Mayor Jim Kenney will spend next week in Copenhagen talking with mayors from around the world about climate change and sustainability.

Kenney said staff convinced him it was important for him to travel to the capital of Denmark to attend the meeting of the C40 Cities Climate Leadership Group, a network of the world’s largest metropolises that works together to combat and adapt to the effects of global warming.

“They told me I needed to go," Kenney said. "It wasn’t something that I was necessarily planning on, and staff and others have convinced me that Europeans and other foreign cities, if the mayor doesn’t show up, it’s seemingly not a priority for Philadelphia. So here I go.”

Six city staffers — from the Water and Commerce Departments, the Office of Sustainability, and the Zero Waste and Litter Cabinet — will join Kenney on the trip, which the Mayor’s Office estimated will cost taxpayers $15,000.

C40, which receives funding from Bloomberg Philanthropies, George Soros’ Open Society Foundations, and other organizations, will cover travel and hotel expenses.

While in Copenhagen, Kenney also will participate in a conference of ICLEI – Local Governments for Sustainability, at which he will give talks about Rebuild, the city’s program to refurbish parks, recreation centers, and libraries with money from the sugary-beverage tax Kenney pushed through Council in 2016.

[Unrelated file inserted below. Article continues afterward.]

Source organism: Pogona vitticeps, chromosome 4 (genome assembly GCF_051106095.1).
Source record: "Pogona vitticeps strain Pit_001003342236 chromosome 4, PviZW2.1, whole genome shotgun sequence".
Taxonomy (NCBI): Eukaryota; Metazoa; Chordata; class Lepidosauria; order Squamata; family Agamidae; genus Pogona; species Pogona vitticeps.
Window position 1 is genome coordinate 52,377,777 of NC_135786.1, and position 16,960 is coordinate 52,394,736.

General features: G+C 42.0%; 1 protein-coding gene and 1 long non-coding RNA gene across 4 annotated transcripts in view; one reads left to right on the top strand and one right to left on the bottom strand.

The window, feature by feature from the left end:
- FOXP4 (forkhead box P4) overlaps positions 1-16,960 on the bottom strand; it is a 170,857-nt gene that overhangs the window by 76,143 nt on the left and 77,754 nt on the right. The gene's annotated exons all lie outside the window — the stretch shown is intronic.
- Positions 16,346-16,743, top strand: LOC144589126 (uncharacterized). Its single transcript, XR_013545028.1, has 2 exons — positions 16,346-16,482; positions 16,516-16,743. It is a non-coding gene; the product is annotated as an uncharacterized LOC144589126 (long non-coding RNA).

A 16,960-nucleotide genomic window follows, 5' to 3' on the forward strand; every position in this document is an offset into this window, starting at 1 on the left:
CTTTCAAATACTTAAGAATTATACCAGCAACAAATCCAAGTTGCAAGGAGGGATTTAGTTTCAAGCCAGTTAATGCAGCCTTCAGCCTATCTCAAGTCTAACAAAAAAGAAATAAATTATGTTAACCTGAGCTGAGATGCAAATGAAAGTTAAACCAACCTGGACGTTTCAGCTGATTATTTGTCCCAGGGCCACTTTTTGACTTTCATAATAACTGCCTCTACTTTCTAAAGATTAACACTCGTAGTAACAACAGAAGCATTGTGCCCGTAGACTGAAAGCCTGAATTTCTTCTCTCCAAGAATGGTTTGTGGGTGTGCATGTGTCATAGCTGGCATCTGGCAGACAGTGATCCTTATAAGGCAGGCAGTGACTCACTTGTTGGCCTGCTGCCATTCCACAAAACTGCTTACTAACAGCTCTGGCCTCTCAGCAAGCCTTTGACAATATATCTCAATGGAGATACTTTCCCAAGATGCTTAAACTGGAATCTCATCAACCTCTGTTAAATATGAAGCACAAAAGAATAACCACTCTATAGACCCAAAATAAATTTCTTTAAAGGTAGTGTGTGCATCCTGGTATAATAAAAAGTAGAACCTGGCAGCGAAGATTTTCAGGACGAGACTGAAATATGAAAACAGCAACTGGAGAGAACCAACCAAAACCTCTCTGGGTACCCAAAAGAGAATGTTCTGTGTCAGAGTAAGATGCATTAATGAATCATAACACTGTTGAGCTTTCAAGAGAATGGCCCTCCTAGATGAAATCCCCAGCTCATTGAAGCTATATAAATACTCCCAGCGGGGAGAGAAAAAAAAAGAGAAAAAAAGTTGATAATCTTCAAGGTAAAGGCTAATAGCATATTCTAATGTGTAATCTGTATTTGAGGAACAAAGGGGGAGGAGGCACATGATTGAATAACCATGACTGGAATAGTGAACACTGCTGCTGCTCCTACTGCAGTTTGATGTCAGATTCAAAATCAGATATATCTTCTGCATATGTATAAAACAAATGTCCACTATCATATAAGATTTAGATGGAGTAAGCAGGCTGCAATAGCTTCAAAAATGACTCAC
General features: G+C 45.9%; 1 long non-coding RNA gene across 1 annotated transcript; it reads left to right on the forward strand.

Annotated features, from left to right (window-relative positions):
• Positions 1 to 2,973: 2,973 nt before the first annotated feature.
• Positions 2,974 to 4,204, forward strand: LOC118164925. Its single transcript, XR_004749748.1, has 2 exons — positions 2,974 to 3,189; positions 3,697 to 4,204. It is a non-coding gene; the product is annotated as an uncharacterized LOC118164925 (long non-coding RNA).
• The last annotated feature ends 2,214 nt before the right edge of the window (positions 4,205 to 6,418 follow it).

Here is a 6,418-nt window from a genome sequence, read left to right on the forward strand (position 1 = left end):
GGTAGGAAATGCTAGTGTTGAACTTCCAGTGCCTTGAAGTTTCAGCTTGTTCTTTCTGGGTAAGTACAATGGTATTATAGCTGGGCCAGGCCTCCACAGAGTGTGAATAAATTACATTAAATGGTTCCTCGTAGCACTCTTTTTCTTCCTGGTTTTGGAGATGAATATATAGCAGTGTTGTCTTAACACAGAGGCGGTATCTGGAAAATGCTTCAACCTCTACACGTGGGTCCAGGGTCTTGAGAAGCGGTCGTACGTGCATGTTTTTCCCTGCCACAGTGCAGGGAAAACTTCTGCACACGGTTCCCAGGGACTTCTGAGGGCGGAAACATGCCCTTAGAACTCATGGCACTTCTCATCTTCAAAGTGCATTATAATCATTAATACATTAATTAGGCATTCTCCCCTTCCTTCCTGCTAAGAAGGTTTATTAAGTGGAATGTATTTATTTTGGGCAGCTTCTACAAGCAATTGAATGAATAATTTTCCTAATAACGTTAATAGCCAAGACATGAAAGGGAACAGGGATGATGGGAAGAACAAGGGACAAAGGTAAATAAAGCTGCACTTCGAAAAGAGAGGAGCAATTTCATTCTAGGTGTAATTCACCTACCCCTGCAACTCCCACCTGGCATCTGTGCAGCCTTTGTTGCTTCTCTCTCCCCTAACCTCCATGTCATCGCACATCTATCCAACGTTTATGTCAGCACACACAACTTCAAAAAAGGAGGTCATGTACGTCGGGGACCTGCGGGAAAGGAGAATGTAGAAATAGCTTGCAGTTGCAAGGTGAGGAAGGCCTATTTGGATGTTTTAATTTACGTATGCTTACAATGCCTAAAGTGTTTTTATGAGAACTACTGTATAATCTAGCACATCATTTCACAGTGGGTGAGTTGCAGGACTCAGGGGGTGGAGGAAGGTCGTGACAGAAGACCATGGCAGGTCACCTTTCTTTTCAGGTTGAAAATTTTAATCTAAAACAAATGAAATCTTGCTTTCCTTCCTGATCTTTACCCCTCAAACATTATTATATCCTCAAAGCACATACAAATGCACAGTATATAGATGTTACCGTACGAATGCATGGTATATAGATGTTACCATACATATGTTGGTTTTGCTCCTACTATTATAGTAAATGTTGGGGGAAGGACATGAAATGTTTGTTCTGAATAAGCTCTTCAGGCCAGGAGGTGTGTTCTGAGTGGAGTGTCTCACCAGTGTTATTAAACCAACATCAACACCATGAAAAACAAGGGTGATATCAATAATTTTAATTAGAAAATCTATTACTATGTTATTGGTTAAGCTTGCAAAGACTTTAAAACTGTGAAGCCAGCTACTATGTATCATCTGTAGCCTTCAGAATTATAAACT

The delegation also will meet with businesses in Copenhagen that are considering expanding to Philadelphia.

Kenney, who leaves Sunday and returns next Friday, said he was looking forward to seeing Denmark for the first time.

“I would like to see Scandinavia, I think that’s interesting," he said, "and deal with people who think liberally and think long-term, and get out of watching television with the president on every day, melting down. It’s kind of nice to see people actually get stuff done.”

Kenney said it was important for cities to tackle climate change at a time when the federal government is rolling back emissions standards and environmental protections.

“It’s incumbent upon cities, where boots are on the ground, to fight, to push back on that,” he said.